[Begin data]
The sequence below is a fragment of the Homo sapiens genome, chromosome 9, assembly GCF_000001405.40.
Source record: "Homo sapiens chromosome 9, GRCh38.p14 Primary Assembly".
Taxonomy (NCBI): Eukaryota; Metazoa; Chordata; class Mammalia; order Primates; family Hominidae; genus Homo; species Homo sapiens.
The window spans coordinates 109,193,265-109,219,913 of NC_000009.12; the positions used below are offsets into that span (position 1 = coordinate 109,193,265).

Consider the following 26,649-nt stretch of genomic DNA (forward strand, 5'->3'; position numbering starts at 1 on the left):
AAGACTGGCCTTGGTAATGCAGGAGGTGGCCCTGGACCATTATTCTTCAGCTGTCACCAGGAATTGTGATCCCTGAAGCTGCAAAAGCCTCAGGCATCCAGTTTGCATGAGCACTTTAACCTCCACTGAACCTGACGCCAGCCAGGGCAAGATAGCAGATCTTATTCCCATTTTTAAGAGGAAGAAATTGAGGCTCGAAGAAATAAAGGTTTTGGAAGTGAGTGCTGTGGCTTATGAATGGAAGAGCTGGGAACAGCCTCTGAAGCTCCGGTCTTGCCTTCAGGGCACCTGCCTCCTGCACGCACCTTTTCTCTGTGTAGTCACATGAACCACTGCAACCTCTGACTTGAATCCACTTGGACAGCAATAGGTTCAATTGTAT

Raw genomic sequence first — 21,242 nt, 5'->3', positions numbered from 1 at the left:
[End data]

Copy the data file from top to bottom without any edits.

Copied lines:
The sequence below is a fragment of the Homo sapiens genome, chromosome 9, assembly GCF_000001405.40.
Source record: "Homo sapiens chromosome 9, GRCh38.p14 Primary Assembly".
Taxonomy (NCBI): Eukaryota; Metazoa; Chordata; class Mammalia; order Primates; family Hominidae; genus Homo; species Homo sapiens.
The window spans coordinates 109,193,265-109,219,913 of NC_000009.12; the positions used below are offsets into that span (position 1 = coordinate 109,193,265).

Consider the following 26,649-nt stretch of genomic DNA (forward strand, 5'->3'; position numbering starts at 1 on the left):
AAGACTGGCCTTGGTAATGCAGGAGGTGGCCCTGGACCATTATTCTTCAGCTGTCACCAGGAATTGTGATCCCTGAAGCTGCAAAAGCCTCAGGCATCCAGTTTGCATGAGCACTTTAACCTCCACTGAACCTGACGCCAGCCAGGGCAAGATAGCAGATCTTATTCCCATTTTTAAGAGGAAGAAATTGAGGCTCGAAGAAATAAAGGTTTTGGAAGTGAGTGCTGTGGCTTATGAATGGAAGAGCTGGGAACAGCCTCTGAAGCTCCGGTCTTGCCTTCAGGGCACCTGCCTCCTGCACGCACCTTTTCTCTGTGTAGTCACATGAACCACTGCAACCTCTGACTTGAATCCACTTGGACAGCAATAGGTTCAATTGTAT

Raw genomic sequence first — 21,242 nt, 5'->3', positions numbered from 1 at the left: